We conducted ROC analysis to obtain the CSDD-K cut-off score for the diagnosis of depression in AD. In this study, a cut-off value of 7 yielded a sensitivity of 87.6% and specificity of 100%. Validity studies have reported different results of its power to detect a depressive disorder and various cut-off points to this end have been recommended. As they did not conduct ROC analysis, Alexopoulos et al.7 did not recommend any cut-off point in their original study. Later on, a cut-off point of 8 was regarded as suitable for a minor depressive episode. Some studies showed lower cut-off points for depression, between 4 and 6, while others reported higher cut-off points, between 9 and 12.12,21,24,25 This variability of cut-off points for a depressive disorder in dementia might be due to methodological differences between the studies.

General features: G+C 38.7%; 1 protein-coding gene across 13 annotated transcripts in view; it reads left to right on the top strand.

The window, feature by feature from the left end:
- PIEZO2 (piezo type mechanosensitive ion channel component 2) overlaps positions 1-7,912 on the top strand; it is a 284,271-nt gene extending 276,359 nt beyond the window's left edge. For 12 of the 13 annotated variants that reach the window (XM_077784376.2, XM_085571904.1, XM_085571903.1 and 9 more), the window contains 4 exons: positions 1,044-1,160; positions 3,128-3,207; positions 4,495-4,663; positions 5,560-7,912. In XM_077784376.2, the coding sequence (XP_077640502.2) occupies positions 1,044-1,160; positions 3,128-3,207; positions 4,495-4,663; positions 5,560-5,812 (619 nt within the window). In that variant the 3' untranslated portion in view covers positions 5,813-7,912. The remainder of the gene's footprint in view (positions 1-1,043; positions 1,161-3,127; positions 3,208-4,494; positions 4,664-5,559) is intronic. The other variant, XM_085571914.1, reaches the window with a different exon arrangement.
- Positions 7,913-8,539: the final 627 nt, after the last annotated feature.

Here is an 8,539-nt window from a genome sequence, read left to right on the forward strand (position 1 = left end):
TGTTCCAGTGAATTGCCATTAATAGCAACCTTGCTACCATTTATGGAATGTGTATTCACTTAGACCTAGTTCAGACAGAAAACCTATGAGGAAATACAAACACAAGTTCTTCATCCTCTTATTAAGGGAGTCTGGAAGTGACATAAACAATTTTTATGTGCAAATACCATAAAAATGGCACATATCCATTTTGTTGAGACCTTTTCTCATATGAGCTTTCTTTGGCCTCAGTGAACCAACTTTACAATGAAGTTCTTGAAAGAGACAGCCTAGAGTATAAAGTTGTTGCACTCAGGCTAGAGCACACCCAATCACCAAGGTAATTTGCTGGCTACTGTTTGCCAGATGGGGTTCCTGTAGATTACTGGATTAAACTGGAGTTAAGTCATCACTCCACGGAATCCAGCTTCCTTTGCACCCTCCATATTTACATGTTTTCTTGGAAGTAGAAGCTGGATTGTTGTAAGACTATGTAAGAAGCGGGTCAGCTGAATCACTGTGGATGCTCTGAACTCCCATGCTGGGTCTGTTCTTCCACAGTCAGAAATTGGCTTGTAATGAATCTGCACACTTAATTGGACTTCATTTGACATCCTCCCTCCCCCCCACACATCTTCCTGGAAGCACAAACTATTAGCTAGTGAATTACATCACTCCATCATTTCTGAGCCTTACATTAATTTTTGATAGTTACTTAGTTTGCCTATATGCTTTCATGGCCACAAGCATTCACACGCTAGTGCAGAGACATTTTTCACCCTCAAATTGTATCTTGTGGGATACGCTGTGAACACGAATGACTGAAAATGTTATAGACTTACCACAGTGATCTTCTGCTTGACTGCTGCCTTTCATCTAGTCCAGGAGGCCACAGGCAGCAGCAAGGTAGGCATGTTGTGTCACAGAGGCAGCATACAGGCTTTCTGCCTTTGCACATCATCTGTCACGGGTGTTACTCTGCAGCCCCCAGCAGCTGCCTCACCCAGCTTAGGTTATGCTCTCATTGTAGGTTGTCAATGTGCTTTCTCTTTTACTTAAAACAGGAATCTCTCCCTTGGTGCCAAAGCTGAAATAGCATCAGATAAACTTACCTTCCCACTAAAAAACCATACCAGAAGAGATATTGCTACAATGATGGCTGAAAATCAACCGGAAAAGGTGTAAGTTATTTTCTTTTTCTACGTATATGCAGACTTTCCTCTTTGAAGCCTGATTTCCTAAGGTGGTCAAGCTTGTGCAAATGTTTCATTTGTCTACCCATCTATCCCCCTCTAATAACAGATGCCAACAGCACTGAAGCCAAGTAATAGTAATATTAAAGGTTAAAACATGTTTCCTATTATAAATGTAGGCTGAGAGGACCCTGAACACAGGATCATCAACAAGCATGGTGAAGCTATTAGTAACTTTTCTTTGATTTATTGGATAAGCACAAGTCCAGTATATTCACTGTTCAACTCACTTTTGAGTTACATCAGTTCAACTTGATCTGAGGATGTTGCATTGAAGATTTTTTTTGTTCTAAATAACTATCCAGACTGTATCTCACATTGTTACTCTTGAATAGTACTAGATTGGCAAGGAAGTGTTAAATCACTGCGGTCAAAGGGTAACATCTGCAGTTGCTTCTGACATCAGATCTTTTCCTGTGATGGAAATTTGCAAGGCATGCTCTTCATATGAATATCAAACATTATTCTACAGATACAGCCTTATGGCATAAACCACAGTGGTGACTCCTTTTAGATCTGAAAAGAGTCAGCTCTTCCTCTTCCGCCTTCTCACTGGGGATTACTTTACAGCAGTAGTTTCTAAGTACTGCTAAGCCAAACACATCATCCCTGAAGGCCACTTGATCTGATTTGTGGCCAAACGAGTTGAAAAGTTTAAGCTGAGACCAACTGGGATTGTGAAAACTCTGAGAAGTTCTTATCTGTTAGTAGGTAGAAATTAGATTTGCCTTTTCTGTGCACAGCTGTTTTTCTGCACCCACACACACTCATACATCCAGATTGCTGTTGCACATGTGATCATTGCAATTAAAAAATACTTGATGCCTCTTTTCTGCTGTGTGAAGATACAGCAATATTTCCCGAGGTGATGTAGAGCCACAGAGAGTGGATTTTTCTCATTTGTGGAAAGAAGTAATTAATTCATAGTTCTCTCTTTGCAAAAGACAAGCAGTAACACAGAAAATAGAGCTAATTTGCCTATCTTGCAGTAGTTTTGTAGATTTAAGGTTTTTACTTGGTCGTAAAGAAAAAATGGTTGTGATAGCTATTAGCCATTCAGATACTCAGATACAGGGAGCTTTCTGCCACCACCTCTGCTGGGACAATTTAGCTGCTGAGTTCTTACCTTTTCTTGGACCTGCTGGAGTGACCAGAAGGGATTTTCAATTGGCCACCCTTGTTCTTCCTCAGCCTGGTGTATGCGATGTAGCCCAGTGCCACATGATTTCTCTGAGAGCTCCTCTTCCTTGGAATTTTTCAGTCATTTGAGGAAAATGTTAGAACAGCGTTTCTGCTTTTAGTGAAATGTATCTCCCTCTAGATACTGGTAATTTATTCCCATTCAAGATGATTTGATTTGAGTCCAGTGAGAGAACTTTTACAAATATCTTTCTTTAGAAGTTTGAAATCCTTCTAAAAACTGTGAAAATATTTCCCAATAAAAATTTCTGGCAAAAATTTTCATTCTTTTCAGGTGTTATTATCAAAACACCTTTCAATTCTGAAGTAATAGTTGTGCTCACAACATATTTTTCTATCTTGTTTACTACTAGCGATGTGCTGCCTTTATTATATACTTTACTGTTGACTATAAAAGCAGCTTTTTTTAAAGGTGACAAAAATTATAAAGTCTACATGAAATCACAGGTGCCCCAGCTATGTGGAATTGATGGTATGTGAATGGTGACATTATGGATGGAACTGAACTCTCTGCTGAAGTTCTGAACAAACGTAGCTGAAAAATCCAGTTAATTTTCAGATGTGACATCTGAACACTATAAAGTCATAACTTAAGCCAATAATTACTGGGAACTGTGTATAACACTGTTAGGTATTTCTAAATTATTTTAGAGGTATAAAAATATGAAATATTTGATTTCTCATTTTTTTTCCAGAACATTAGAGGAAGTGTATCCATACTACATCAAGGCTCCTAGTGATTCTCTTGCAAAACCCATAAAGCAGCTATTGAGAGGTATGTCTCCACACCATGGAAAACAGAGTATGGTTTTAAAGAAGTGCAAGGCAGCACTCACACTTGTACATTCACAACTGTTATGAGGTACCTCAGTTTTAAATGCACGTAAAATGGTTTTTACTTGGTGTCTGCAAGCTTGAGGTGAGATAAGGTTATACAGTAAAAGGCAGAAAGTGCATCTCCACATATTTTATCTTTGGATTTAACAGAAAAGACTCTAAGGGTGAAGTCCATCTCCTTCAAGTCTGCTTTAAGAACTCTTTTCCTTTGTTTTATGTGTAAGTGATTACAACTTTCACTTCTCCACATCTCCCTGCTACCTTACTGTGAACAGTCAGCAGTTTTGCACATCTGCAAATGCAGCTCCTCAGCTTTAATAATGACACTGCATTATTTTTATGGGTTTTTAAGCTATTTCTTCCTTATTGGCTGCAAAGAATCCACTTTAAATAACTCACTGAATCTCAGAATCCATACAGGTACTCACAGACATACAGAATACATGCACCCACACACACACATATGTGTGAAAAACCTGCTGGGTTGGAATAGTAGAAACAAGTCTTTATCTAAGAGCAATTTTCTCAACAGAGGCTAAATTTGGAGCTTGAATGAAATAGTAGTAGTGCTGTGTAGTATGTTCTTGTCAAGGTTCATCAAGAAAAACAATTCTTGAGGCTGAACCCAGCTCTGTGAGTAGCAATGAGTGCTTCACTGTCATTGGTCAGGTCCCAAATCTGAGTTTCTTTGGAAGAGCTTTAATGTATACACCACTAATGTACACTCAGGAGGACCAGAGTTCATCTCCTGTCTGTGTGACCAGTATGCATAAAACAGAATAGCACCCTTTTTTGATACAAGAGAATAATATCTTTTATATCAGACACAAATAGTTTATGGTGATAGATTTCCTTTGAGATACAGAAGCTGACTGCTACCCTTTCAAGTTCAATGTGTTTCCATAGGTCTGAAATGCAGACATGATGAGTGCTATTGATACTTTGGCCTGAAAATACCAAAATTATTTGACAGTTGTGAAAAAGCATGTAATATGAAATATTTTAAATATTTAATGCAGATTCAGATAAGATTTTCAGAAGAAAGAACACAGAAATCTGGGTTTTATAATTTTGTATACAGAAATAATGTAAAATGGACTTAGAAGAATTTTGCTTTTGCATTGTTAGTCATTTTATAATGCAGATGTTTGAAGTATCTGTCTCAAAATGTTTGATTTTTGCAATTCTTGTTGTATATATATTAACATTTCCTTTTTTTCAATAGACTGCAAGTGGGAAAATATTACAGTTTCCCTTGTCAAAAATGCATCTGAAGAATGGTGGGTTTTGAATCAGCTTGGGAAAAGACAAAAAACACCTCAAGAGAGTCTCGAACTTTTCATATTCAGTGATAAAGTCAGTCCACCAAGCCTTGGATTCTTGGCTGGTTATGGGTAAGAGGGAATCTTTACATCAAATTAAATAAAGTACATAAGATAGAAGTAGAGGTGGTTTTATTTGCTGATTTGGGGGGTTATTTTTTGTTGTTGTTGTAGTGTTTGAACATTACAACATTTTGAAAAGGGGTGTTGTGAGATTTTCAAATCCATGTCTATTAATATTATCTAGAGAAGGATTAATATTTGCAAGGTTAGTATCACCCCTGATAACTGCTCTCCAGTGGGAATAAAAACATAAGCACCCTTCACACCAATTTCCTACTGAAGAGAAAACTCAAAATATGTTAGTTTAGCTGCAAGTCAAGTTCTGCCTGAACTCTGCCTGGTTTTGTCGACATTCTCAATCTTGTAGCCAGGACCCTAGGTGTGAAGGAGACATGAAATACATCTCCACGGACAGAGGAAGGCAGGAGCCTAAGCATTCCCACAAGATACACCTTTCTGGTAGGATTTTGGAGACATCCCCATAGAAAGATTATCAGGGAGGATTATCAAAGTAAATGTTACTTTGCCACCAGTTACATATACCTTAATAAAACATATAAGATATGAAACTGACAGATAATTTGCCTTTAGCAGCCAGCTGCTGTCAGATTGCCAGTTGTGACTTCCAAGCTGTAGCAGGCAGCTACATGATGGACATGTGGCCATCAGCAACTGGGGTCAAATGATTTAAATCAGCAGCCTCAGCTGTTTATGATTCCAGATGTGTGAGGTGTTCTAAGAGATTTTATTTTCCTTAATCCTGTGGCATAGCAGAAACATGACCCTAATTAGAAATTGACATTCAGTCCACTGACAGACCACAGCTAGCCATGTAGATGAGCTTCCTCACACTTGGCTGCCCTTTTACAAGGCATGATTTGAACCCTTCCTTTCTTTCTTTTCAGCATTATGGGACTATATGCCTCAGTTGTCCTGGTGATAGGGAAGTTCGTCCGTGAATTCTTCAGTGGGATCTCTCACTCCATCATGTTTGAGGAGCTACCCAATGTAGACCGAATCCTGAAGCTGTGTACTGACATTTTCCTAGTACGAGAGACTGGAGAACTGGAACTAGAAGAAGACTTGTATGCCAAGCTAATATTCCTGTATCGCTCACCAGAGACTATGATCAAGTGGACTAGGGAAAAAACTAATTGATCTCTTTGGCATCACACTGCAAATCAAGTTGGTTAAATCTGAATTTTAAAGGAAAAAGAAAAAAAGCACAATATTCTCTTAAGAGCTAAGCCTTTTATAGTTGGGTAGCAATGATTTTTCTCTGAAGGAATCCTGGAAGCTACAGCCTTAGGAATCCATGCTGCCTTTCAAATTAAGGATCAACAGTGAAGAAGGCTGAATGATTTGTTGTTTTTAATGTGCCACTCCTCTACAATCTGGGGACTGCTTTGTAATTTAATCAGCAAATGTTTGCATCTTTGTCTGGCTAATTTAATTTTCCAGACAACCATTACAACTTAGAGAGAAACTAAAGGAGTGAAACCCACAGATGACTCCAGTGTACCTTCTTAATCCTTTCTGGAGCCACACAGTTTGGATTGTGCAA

In addition to the ROC analysis of CSDD-K, ROC curves of HAMD17 and GDS15 were also obtained. The area under the curve (AUC) is an overall index of the accuracy of the discrimination provided by CSDD-K, HAMD17 and GDS15. An AUC of 0.5 implies random performance, whereas an AUC of 1.0 represents perfect performance. Generally, an AUC above 0.85 is considered to be an indication of good diagnostic capability. The AUC of CSDD-K, HAMD17 and GDS15 were 0.98, 0.96 and 0.80, respectively. These results were in line with previous studies. Mayer et al.26 suggested that CSDD was more sensitive than HAMD in the detection of treatment effects at all levels of depression severity. Another study by Kørner et al.12 showed that CSDD had higher sensitivity and specificity than GDS15 in diagnosing depression in dementia. In this study, the AUCs of CSDD-K and HAMD17 were not significantly different. This might be attributable to the subject characteristics of our study. Most of the AD subjects had milder degree dementia (mean CDR=1.5±0.5) and were recruited from an outpatient clinic. As the original CSDD was developed for application in nursing home settings, the discrimination power enhanced by interviewing patients' caregivers would be reduced in patients with milder degree dementia.